It was easy to see some of the benefits of the skate park. Reinhard’s biggest task, however, was bringing two communities, Yadavs and Adivasis, together. A lot of India still faces caste-based discrimination. Before the park, Yadav kids would avoid interacting with tribal Adivasi kids. With an equalizing space like the skate park, kids from both groups can now lose such apprehensions while doing flips.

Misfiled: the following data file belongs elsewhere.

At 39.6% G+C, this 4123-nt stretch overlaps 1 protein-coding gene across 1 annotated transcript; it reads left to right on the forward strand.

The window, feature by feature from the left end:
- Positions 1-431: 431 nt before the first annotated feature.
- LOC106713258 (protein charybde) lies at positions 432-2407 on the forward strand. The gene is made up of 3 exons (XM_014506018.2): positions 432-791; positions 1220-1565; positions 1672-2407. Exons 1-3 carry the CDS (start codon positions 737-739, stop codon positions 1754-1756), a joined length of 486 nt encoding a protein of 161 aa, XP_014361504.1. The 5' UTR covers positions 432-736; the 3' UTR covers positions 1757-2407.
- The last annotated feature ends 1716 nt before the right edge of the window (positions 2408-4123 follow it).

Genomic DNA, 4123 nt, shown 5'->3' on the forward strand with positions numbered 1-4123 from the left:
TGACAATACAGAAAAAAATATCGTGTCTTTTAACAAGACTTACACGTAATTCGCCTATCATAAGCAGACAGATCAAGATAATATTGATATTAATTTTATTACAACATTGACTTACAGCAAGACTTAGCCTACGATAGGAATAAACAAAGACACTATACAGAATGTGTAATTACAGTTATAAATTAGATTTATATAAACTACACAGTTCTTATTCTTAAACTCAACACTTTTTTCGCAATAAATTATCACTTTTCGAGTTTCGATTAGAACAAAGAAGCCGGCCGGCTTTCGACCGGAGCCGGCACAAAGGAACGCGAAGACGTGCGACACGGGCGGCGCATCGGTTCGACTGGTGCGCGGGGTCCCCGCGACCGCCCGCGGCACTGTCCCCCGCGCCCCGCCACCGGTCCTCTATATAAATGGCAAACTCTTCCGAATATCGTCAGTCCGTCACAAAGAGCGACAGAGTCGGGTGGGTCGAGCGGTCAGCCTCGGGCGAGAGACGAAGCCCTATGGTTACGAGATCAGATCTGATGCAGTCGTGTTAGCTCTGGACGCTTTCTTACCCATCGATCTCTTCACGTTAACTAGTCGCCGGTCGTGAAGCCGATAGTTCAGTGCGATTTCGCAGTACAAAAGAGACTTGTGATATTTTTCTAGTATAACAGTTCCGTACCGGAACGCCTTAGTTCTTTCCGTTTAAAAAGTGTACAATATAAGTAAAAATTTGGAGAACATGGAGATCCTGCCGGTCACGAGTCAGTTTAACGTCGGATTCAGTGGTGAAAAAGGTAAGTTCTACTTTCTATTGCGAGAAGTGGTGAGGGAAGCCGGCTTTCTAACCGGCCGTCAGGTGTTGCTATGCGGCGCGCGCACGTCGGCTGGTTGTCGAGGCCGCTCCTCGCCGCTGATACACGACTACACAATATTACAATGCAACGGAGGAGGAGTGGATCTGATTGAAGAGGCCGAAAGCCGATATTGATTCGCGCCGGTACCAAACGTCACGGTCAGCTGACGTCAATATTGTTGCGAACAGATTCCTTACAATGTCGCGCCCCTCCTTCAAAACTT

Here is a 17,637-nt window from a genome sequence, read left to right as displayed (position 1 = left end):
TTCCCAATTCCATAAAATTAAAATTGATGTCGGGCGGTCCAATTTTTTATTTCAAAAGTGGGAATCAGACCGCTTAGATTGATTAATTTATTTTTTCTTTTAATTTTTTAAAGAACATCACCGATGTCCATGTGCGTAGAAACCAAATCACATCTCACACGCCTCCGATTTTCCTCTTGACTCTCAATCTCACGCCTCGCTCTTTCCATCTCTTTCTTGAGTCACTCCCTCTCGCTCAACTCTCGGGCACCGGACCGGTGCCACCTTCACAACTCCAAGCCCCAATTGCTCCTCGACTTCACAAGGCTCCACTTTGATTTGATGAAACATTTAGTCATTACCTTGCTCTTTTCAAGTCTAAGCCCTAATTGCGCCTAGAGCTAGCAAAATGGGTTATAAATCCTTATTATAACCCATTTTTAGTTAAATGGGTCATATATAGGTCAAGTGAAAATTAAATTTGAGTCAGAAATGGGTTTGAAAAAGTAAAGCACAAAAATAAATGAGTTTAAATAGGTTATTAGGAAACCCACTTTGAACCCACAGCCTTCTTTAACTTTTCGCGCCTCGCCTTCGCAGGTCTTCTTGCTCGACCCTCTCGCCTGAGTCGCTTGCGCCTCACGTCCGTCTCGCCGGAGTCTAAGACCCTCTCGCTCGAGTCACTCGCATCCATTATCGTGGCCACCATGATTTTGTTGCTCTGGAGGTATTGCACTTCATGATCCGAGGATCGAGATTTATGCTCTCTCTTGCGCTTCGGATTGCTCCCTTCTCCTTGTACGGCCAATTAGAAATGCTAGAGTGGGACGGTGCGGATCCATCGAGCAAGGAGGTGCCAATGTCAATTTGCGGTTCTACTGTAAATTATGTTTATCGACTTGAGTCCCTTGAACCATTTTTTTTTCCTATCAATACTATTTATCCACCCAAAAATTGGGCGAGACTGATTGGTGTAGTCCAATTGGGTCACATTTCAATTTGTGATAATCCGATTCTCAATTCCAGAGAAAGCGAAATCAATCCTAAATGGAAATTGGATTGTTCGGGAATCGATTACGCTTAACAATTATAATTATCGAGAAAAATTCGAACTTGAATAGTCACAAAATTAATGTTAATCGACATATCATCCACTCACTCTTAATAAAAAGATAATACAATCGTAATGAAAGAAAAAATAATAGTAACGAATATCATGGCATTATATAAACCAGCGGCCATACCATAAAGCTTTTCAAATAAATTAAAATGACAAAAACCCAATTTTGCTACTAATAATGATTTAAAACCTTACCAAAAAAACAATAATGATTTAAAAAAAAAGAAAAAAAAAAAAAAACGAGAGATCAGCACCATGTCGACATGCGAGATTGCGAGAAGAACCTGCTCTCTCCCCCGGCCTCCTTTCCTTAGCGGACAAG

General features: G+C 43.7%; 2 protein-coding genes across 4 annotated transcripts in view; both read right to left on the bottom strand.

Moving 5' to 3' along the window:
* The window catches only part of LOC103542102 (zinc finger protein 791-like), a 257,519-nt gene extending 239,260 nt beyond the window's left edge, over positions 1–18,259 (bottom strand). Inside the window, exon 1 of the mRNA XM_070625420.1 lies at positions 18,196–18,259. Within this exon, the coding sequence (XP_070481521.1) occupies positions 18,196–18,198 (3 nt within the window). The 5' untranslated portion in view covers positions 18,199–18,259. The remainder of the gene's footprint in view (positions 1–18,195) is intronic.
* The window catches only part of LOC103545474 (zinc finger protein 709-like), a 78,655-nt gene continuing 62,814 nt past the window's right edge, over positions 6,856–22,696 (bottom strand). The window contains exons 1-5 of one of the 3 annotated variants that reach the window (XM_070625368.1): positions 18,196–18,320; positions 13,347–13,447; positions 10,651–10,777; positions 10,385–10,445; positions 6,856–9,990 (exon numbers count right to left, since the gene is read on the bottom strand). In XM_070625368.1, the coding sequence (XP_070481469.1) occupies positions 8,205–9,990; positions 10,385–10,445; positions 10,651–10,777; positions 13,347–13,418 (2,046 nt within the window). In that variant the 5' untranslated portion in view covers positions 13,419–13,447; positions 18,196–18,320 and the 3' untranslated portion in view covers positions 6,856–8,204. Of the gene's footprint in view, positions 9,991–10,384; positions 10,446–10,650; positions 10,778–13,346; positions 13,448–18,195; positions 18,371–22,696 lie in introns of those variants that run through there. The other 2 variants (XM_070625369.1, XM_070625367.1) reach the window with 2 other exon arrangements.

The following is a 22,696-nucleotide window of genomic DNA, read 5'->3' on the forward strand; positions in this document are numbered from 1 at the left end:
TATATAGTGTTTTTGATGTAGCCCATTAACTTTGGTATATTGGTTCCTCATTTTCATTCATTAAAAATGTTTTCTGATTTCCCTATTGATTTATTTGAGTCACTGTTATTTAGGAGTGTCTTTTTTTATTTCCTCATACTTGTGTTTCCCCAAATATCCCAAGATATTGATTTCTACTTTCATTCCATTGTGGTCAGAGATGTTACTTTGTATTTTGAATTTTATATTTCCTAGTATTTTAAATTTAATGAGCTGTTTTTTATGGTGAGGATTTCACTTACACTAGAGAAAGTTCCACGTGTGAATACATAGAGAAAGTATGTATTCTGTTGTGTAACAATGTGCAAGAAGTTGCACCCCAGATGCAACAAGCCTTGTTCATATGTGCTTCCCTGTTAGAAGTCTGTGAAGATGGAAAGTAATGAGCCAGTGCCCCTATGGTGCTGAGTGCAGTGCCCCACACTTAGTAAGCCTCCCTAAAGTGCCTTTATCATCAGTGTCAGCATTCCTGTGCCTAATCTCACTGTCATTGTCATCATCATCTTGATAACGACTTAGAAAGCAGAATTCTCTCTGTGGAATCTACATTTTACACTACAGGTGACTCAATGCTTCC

The children have embraced it. In the initial days, they learned techniques from the professionals involved in building the skate park. Now there are no coaches or trainers, so the children learn skateboarding on their own. They watch YouTube videos to help them learn new tricks, or just make up their own way of riding a skateboard, more concerned with having fun then nailing a trick.
“We opened Janwaar Castle in April 2015 and what has happened since then is simply incredible. The children really embraced the park, they took over ownership and responsibility, and it very quickly became their place to be,” says Reinhard.